Now that is much more like it. The Yankees snapped their four-game losing streak with a 4-0 win over the White Sox on Saturday afternoon. CC Sabathia’s return restored order to the universe.
The Big Man Returns
In the first start of his final season, it took CC Sabathia two innings to match J.A. Happ’s season 1-2-3 inning total and four innings to double it. Happ as two 1-2-3 innings this year, both in his first start two weeks ago. Sabathia had four 1-2-3 innings in his five-inning start Saturday. His only baserunner allowed was a soft little Jose Rondon single to center field in the third inning. Soft as in 72.5 mph exit velocity. Sixteen up, 15 down.
Sabathia threw only 62 pitches in his five innings Saturday, exactly as many as he threw in his minor league rehab start last Sunday. Minor league rehab pitches and competitive Major League pitches are very different in terms of intensity though, and Sabathia is coming back from offseason knee and heart surgery, so of course the Yankees played it safe. Was there enough in the tank for another inning? Yeah, probably. But the Yankees and Sabathia have to think big picture here.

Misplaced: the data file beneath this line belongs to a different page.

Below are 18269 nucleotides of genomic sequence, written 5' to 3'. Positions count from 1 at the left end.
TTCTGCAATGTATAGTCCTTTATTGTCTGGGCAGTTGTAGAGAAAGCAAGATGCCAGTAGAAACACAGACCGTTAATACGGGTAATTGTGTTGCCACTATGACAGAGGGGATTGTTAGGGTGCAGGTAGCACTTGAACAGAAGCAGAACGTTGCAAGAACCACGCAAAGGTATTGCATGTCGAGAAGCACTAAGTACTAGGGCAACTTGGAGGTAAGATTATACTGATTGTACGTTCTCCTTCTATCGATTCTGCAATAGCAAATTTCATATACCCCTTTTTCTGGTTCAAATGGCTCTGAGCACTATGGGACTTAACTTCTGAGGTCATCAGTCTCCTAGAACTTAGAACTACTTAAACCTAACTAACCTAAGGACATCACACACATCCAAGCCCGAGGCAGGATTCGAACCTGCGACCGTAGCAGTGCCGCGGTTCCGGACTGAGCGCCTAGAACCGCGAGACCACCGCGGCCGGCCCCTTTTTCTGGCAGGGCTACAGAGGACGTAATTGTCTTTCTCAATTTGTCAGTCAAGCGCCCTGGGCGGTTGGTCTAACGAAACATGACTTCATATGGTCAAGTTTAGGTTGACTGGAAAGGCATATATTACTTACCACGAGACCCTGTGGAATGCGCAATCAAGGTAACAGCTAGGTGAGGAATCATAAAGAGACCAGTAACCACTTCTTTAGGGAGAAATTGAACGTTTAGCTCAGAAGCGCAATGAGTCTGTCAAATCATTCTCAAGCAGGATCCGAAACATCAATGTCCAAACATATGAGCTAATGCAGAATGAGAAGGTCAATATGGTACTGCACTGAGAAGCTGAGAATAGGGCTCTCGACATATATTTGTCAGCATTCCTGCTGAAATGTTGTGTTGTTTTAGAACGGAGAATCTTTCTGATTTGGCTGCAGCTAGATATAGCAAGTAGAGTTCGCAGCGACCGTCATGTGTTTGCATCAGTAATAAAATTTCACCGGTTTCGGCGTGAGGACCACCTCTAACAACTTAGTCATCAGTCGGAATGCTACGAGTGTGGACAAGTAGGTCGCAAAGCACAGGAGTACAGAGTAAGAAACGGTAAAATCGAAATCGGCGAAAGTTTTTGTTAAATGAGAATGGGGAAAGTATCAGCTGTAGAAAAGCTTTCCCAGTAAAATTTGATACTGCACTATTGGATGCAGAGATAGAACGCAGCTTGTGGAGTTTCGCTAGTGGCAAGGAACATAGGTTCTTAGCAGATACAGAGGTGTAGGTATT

Had you not known any better, it would’ve been impossible to tell Sabathia was coming back from offseason surgery and what amounts to a modified Spring Training. The White Sox stacked their lineup with righties (Yonder Alonso was the only lefty) and, as usual, Sabathia busted those righties with 90-ish mph cutters on the inner half and got them to reach for changeups and breaking balls away. Here are his pitch locations against those righties:
Sabathia’s final line: 5 IP, 1 H, 0 R, 0 ER, 0 BB, 3 K on 62 pitches. Tyler Wade and Brett Gardner both made stellar defensive plays behind Sabathia to take away hits, so he had help, but the process and the results were strong. The White Sox didn’t square him up much and there were no indications of diminished stuff. Sabathia looked like regular ol’ Sabathia and that is the best possible outcome. Hooray CC. Welcome back, big man.
Three Runs In The Seventh
This game was scoreless into the seventh inning. Sabathia threw his five scoreless innings and long man du jour Domingo German was very good in his two scoreless innings, all while former Yankee Ivan Nova mowed the Yankees down on the other side. They had runners on first and second with one out in the first inning when Gleyber Torres had the bat taken out of his hands by home plate umpire Ted Barrett (look at this called strike three location) and Greg Bird grounded out, stranding both runners.
The Yankees finally broke through and got on the board in the seventh inning. Let’s recap that inning with an annotated play-by-play.